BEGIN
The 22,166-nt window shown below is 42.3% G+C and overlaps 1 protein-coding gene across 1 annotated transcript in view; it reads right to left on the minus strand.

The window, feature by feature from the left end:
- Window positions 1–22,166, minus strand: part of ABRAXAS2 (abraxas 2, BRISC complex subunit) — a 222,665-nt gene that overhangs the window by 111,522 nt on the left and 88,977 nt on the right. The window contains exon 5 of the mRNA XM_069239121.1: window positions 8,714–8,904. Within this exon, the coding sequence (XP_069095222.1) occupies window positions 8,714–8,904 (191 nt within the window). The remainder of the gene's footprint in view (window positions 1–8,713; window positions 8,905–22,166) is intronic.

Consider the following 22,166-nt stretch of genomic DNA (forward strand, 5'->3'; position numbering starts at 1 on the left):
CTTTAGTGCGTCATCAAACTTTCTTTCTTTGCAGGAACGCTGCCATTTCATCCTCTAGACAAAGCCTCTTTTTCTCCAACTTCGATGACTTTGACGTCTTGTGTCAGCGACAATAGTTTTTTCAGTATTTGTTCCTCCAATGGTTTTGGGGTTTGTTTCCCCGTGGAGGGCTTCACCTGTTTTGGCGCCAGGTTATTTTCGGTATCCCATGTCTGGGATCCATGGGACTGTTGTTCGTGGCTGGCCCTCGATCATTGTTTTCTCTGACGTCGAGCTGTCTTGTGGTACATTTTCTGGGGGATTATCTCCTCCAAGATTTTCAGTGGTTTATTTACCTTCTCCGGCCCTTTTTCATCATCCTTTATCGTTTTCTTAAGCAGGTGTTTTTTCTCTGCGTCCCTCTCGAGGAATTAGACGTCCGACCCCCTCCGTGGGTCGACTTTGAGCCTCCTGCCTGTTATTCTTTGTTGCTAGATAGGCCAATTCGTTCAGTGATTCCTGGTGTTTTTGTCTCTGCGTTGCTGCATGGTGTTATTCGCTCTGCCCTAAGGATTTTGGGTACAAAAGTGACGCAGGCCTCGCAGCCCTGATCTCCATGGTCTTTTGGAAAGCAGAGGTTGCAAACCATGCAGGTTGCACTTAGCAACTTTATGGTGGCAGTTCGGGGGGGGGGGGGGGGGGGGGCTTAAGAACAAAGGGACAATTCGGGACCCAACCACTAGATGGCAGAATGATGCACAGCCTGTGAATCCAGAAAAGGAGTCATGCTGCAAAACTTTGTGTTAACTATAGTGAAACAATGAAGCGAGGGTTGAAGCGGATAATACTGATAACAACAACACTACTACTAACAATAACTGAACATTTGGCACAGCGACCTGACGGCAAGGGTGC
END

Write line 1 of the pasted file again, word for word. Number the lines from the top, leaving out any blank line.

The 22,166-nt window shown below is 42.3% G+C and overlaps 1 protein-coding gene across 1 annotated transcript in view; it reads right to left on the minus strand.